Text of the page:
While Toba-sensei drifts her Suzuki Hustler up and around the mountain road with the skill of a rally driver, they arrive to find the sun already high above Fuji-san—Chiaki was off by a whole half-hour. The last to see a “sunrise” is Ena, once it’s already pretty high in the sky. Still, I’m sure she enjoyed the extra sleep!

While Rin is starting to think about preparing to check out, she gets a call from her mom: Yamanashi has frozen over in the night, making the roads home too dangerous to attempt, particularly on a moped. The new plan is for her grandpa to drive out in his van to get her and her bike. She just has to sit tight for two days. Considering she’s a short walk from the beach, there are far worse places to be “stuck!”

Yuru Camp△ 2 – 01 – The Power of Curry Cup Ramen

In its first season Shima Rin mentioned she first started camping in her first year of middle school. The second season opens by saying “You don’t have to take her word for it; we’ll show you!”

Rin’s passion for camping began when her grandfather mailed her a package containing camping gear. Then, as now, she was a voracious reader, but used to simply read in the front room of her family’s super-awesome house. She takes a long look outdoors and decides to figure out how the tent gramps gave her goes together.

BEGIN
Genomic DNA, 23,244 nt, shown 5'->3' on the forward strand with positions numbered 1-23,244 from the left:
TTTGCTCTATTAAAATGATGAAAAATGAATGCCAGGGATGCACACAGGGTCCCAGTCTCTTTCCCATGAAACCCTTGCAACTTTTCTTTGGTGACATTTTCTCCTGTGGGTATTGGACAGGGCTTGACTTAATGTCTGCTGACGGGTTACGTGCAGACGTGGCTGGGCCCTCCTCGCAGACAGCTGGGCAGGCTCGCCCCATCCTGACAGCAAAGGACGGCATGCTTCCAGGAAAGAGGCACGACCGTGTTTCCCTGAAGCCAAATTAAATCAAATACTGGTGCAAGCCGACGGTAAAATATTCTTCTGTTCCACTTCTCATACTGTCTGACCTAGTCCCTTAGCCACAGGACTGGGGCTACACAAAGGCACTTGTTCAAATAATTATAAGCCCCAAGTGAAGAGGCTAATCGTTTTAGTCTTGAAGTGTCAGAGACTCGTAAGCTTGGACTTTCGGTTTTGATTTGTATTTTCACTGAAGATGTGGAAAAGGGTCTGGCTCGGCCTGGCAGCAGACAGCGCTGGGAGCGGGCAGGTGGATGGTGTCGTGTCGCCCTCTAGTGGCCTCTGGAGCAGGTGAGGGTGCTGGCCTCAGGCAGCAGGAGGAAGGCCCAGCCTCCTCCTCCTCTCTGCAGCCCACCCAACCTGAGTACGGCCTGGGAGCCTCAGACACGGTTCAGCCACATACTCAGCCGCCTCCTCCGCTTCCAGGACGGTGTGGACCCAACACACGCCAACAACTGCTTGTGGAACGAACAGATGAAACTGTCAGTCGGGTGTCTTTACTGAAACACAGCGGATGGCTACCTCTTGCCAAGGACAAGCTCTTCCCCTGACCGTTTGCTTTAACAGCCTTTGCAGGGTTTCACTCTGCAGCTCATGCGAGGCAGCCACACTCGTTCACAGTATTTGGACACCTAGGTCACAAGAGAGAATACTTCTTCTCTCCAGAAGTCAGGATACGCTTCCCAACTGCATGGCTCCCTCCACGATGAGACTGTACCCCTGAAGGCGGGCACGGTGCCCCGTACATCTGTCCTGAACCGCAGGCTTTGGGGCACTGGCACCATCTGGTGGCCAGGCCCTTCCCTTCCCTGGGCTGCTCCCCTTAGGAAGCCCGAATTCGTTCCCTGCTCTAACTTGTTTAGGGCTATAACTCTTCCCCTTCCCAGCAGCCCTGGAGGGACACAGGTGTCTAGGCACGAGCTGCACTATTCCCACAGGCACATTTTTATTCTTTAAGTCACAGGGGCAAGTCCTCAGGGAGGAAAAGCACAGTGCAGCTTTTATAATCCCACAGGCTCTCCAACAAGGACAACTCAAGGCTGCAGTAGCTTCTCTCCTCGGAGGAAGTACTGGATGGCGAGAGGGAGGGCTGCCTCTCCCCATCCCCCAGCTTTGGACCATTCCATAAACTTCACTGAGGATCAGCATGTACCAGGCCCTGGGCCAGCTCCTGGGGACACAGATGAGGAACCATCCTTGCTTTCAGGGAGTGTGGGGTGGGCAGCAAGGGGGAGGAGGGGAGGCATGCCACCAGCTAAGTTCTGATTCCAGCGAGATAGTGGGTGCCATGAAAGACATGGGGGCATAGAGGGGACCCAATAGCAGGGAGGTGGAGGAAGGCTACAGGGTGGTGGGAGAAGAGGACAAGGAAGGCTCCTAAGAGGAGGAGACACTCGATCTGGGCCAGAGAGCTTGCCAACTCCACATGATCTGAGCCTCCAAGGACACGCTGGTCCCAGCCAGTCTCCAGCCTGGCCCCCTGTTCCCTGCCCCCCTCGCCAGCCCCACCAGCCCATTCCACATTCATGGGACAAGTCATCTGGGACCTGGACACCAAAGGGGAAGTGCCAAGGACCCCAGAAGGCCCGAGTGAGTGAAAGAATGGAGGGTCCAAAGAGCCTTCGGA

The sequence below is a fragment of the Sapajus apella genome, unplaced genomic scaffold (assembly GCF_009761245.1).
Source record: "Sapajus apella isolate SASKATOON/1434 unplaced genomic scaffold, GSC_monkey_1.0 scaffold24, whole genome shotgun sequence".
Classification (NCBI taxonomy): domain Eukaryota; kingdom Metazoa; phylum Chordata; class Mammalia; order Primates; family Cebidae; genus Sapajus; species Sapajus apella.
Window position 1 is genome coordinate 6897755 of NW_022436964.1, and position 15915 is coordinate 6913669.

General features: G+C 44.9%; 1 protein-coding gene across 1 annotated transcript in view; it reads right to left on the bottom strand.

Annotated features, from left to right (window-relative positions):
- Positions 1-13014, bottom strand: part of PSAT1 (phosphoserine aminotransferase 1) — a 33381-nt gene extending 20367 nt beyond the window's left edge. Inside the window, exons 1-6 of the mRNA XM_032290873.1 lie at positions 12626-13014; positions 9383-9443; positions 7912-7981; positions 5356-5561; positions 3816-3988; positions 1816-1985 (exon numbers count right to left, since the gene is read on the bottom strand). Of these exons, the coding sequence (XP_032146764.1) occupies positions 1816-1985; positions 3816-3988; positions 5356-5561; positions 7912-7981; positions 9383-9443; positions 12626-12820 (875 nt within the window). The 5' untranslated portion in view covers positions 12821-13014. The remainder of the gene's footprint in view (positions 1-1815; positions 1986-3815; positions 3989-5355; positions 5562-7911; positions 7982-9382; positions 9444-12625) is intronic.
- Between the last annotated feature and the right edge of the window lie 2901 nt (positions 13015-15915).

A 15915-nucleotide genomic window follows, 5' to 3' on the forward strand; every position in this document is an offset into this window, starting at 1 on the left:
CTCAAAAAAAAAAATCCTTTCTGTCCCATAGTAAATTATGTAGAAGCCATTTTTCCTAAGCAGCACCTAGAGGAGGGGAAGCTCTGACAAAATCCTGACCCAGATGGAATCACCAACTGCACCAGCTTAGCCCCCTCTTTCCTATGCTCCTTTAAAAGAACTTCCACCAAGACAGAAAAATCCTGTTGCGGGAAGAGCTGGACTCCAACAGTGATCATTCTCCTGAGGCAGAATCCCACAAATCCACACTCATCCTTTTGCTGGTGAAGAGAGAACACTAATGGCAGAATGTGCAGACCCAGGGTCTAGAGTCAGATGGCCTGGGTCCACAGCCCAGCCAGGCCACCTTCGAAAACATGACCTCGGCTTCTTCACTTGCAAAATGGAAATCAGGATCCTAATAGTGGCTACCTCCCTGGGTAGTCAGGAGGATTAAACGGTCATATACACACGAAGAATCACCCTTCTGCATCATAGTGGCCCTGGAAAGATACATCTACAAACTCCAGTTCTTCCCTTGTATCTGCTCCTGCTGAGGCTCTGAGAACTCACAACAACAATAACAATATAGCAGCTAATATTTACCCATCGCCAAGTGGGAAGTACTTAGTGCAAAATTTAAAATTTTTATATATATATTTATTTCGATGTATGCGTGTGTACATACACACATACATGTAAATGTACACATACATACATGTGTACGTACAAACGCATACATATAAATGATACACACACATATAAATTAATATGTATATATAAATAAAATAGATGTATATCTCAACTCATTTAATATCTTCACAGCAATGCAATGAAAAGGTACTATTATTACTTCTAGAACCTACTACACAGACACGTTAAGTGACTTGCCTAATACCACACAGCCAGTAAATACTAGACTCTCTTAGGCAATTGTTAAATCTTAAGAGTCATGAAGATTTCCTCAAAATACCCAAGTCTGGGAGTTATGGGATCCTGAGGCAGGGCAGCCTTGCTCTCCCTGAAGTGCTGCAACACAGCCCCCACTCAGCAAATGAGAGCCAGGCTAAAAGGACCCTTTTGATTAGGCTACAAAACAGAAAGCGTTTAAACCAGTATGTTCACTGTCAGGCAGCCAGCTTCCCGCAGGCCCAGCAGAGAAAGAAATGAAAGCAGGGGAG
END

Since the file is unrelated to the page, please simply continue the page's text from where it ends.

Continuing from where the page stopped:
Before long, the day has come for Rin’s very first camping trip, a day trip to—where else—Lake Motosu. Her dad, whom we see for the first time, drives her there and walks with her to the lakeside where she’ll set up camp on her own. He’ll be chilling in the lodge while she’s camping, in case she needs help. The striking view of Fuji-san fills Rin with awe.

That awe soon turns to frustration as Rin proves absolutely terrible at camping, but in her defense, it’s her first time, she’s only 11 or 12, and most everyone is crap at doing something the first time!

She bends one of the tent spikes when hitting it too hard with a rock. She doesn’t have a chair so her butt hurts. She tries to start a fire with no kindling and enormous branches. She ruins the pot in which she tried—and failed—to cook rice.

It’s cold, and she’s hungry, and she’s been so busy trying and failing things that she hasn’t able to read a single page of her OOPArts book! Then her mom gives her a call, and tells her she slipped some “emergency food” in her backpack: a cup of curry ramen. Aw, mom! Rin boils some water on the fire the camp admin helped her build, and she digs in.

She can’t recall curry cup ramen ever tasting so good, but when you’re enjoying nature’s majesty, once-ordinary foods just taste better. In a lovely little closing touch, Rin is admiring Fuji-san close up, and we cut to a sixth-grade Nadeshiko in her hometown, gazing happily at a much smaller Fuji-san.